It’s taken me a while to get through Jaron Lanier’sIt was highly recommended to me and I found it an interesting read. But as it’s a book about digital economics by a non-economist, and therefore written in a language foreign to the way I think about the issues, it was a surprisingly difficult read. I don’t think normal people would have the same difficulty.
[amazon_image id=”0241957214″ link=”true” target=”_blank” size=”medium” ]Who Owns The Future?[/amazon_image]
The theme of the book is that the economy has developed in ways that enable what Lanier calls ‘Siren Servers’ to appropriate the past and present labour of many other people for themselves, and thereby hollow out the middle classes. This situation is the result of the way the Siren Servers – he means Amazon, Facebook, Google etc – have used the presumption that “information is free”, specifically the data they all gather about all of us and by all of us, but advertising is paid for. Lanier quite rightly points out that the customers of these titans are the advertisers, not the individual users. Lengthy user agreements that nobody reads means the corporations take no risks, only revenues.
Lanier seems to believe that eventually this economic structure will become unsustainable because it is destroying normal middle class livelihoods and there will be nobody to buy the products being advertised. The Siren Servers become so big that they eat their environment (just as the financial markets did).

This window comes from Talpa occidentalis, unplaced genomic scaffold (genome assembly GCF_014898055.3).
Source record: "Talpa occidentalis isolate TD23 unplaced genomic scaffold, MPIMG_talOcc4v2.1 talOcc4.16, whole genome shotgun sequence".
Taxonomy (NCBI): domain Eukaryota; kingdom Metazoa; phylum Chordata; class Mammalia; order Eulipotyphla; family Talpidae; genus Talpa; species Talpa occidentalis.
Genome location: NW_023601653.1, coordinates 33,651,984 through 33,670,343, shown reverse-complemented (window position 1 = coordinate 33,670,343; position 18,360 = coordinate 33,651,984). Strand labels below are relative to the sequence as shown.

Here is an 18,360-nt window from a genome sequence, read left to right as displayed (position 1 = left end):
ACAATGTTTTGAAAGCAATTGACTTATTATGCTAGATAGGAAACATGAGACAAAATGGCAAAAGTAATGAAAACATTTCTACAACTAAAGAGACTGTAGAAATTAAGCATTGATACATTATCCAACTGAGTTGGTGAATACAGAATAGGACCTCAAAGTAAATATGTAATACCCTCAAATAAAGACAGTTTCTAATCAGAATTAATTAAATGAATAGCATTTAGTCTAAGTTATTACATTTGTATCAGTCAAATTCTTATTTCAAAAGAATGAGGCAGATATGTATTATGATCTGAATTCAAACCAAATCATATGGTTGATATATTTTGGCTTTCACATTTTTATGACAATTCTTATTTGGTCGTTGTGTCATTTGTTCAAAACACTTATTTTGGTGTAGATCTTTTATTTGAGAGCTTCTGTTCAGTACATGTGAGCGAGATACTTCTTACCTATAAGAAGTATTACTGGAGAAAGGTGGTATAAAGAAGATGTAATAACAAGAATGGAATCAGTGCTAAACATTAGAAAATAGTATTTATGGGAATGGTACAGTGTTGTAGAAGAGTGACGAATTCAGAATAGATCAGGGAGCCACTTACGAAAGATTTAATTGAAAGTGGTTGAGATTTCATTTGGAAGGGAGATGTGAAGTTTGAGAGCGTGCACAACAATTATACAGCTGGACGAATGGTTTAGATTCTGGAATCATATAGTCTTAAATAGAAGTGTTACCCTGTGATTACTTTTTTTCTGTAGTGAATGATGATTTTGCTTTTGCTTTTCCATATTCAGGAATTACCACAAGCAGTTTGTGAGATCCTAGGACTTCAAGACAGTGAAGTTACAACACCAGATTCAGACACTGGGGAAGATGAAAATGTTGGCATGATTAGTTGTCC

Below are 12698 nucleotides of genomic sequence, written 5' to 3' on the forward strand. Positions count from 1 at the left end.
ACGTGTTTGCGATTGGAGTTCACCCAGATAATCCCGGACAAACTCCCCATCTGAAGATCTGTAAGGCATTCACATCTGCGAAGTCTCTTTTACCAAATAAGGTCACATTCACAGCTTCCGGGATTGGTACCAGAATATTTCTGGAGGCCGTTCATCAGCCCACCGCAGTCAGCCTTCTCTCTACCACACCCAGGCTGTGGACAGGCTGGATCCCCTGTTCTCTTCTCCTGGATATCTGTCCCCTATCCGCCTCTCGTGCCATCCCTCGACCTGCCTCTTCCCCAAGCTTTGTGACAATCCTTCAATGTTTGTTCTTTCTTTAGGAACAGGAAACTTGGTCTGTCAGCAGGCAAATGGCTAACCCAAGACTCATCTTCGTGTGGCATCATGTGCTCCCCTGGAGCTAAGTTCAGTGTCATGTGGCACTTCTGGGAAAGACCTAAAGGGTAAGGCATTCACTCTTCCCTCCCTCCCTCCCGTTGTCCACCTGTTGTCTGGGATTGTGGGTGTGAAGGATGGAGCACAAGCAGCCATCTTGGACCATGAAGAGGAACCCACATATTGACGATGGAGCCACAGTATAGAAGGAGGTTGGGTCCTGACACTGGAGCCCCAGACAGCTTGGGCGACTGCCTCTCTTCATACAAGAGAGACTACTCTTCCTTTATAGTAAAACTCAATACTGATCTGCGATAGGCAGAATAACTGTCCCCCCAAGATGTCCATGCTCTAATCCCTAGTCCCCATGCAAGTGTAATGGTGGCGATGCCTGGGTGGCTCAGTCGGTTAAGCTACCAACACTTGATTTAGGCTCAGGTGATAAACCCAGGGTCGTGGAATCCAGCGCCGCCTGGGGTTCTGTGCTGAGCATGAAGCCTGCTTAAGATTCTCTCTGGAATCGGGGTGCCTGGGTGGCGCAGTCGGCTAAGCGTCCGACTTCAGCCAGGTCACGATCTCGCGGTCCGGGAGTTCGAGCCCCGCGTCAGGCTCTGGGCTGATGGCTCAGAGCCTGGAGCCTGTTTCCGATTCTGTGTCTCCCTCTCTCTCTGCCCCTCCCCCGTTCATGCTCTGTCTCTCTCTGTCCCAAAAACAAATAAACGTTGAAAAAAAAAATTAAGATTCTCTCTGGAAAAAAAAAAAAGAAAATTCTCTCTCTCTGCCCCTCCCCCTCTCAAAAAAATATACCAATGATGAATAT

His proposed solution is nano-payments attached to information generated by individuals, whether that’s their ‘data’ or their creative or digital products. “If the system remembers where information originally came from, then the people who are the sources of information can be paid for it.” He points out that HTML, although marvellously convenient, only links one way, while Ted Nelson, an early thinker about linking, argued for two-way links. This is less convenient because of the additional updating required. In fact, the book left me completely unclear how two way linking to enable nano-payments would work in practice. However, Lanier argues: “This is the only way that democracy and capitalism can be in alignment.” Without greater symmetry between supplier and acquirer of information, the information economy will collapse.
I have an instinctive sympathy with the book’s argument, but do not think the unsustainability in capitalism we all can see at present boils down to the absence of micro-payments implemented via two-way hypertext linking. One question is Jean Tirole’s: will new digital giants benefiting from network effects come along and displace Google et al? If that hasn’t happened within, say, a decade, then the time would come to regulate these vital utilities to ensure they serve the public interest. More generally, I would look at beefing up competition policy as one of the levers to loosen the political power acquired by ‘Siren Servers’ – in which category I’d include the financial sector as well as the ICT sector.
The question of distributing productivity gains to the population as a whole is not confined to the digital economy either. While it’s right to be concerned about the jobbing musicians and journalists whose jobs are being destroyed by “free” online content, there are lots of other standard middle class jobs seeing living standards decline, so the economic and political issues go far beyond what’s covered inFor of course this started some time ago with blue collar jobs. However, it’s an interesting book, and it’s always worthwhile to hear what experts in other fields have to say about economic issues, for their different perspective. I think Lanier’s diagnosis and solution will have quite wide appeal.